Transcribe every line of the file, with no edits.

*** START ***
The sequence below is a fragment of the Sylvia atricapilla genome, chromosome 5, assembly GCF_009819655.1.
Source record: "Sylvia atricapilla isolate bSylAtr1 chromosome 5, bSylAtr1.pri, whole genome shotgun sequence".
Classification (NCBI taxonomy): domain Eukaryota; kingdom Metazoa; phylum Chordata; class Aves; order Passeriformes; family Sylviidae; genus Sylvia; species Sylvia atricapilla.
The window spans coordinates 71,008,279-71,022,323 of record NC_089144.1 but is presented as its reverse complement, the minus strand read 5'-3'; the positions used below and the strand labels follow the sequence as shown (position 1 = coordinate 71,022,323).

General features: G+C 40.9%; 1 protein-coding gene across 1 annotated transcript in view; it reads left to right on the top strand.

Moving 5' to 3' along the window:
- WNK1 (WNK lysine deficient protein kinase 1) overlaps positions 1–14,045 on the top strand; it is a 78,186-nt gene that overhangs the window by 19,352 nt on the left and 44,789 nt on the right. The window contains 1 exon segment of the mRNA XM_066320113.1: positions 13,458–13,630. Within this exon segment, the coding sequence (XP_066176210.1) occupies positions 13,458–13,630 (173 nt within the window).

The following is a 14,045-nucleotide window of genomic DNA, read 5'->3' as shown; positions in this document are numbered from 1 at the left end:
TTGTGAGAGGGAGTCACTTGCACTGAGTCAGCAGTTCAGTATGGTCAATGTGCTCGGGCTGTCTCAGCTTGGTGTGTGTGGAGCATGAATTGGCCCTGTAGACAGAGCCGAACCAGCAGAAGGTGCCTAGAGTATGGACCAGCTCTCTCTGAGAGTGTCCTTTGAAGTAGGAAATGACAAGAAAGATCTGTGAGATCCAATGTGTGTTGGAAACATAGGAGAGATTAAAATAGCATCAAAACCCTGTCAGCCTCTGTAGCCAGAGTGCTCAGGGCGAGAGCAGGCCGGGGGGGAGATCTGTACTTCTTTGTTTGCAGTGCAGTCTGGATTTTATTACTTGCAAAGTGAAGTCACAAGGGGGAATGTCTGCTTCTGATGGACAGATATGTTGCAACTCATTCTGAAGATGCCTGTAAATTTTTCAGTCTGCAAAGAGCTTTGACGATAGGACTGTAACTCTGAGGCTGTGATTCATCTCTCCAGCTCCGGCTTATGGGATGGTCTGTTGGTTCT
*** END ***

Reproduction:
The sequence below is a fragment of the Sylvia atricapilla genome, chromosome 5, assembly GCF_009819655.1.
Source record: "Sylvia atricapilla isolate bSylAtr1 chromosome 5, bSylAtr1.pri, whole genome shotgun sequence".
Classification (NCBI taxonomy): domain Eukaryota; kingdom Metazoa; phylum Chordata; class Aves; order Passeriformes; family Sylviidae; genus Sylvia; species Sylvia atricapilla.
The window spans coordinates 71,008,279-71,022,323 of record NC_089144.1 but is presented as its reverse complement, the minus strand read 5'-3'; the positions used below and the strand labels follow the sequence as shown (position 1 = coordinate 71,022,323).

General features: G+C 40.9%; 1 protein-coding gene across 1 annotated transcript in view; it reads left to right on the top strand.

Moving 5' to 3' along the window:
- WNK1 (WNK lysine deficient protein kinase 1) overlaps positions 1–14,045 on the top strand; it is a 78,186-nt gene that overhangs the window by 19,352 nt on the left and 44,789 nt on the right. The window contains 1 exon segment of the mRNA XM_066320113.1: positions 13,458–13,630. Within this exon segment, the coding sequence (XP_066176210.1) occupies positions 13,458–13,630 (173 nt within the window).

The following is a 14,045-nucleotide window of genomic DNA, read 5'->3' as shown; positions in this document are numbered from 1 at the left end:
TTGTGAGAGGGAGTCACTTGCACTGAGTCAGCAGTTCAGTATGGTCAATGTGCTCGGGCTGTCTCAGCTTGGTGTGTGTGGAGCATGAATTGGCCCTGTAGACAGAGCCGAACCAGCAGAAGGTGCCTAGAGTATGGACCAGCTCTCTCTGAGAGTGTCCTTTGAAGTAGGAAATGACAAGAAAGATCTGTGAGATCCAATGTGTGTTGGAAACATAGGAGAGATTAAAATAGCATCAAAACCCTGTCAGCCTCTGTAGCCAGAGTGCTCAGGGCGAGAGCAGGCCGGGGGGGAGATCTGTACTTCTTTGTTTGCAGTGCAGTCTGGATTTTATTACTTGCAAAGTGAAGTCACAAGGGGGAATGTCTGCTTCTGATGGACAGATATGTTGCAACTCATTCTGAAGATGCCTGTAAATTTTTCAGTCTGCAAAGAGCTTTGACGATAGGACTGTAACTCTGAGGCTGTGATTCATCTCTCCAGCTCCGGCTTATGGGATGGTCTGTTGGTTCT